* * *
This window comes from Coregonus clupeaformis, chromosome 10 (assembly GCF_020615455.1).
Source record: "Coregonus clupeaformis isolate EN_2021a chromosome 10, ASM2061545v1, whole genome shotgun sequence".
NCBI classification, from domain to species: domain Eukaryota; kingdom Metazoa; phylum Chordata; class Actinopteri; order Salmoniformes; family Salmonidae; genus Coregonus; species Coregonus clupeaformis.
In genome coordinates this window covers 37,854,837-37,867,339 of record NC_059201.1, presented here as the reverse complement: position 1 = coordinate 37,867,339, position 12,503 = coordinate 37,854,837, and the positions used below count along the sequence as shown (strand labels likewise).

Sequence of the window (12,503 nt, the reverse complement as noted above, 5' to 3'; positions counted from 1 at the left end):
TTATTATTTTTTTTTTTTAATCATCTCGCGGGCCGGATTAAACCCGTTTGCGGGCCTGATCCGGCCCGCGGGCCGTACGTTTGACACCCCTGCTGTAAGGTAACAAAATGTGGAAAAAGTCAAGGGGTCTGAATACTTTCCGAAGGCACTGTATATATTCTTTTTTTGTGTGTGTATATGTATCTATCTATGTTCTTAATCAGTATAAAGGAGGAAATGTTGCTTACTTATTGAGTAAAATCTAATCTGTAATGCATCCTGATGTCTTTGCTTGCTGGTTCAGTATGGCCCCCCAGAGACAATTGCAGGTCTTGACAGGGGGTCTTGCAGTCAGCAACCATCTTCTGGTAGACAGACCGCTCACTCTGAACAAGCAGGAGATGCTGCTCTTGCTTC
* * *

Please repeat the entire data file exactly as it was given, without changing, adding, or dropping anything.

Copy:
This window comes from Coregonus clupeaformis, chromosome 10 (assembly GCF_020615455.1).
Source record: "Coregonus clupeaformis isolate EN_2021a chromosome 10, ASM2061545v1, whole genome shotgun sequence".
NCBI classification, from domain to species: domain Eukaryota; kingdom Metazoa; phylum Chordata; class Actinopteri; order Salmoniformes; family Salmonidae; genus Coregonus; species Coregonus clupeaformis.
In genome coordinates this window covers 37,854,837-37,867,339 of record NC_059201.1, presented here as the reverse complement: position 1 = coordinate 37,867,339, position 12,503 = coordinate 37,854,837, and the positions used below count along the sequence as shown (strand labels likewise).

Sequence of the window (12,503 nt, the reverse complement as noted above, 5' to 3'; positions counted from 1 at the left end):
TTATTATTTTTTTTTTTTAATCATCTCGCGGGCCGGATTAAACCCGTTTGCGGGCCTGATCCGGCCCGCGGGCCGTACGTTTGACACCCCTGCTGTAAGGTAACAAAATGTGGAAAAAGTCAAGGGGTCTGAATACTTTCCGAAGGCACTGTATATATTCTTTTTTTGTGTGTGTATATGTATCTATCTATGTTCTTAATCAGTATAAAGGAGGAAATGTTGCTTACTTATTGAGTAAAATCTAATCTGTAATGCATCCTGATGTCTTTGCTTGCTGGTTCAGTATGGCCCCCCAGAGACAATTGCAGGTCTTGACAGGGGGTCTTGCAGTCAGCAACCATCTTCTGGTAGACAGACCGCTCACTCTGAACAAGCAGGAGATGCTGCTCTTGCTTC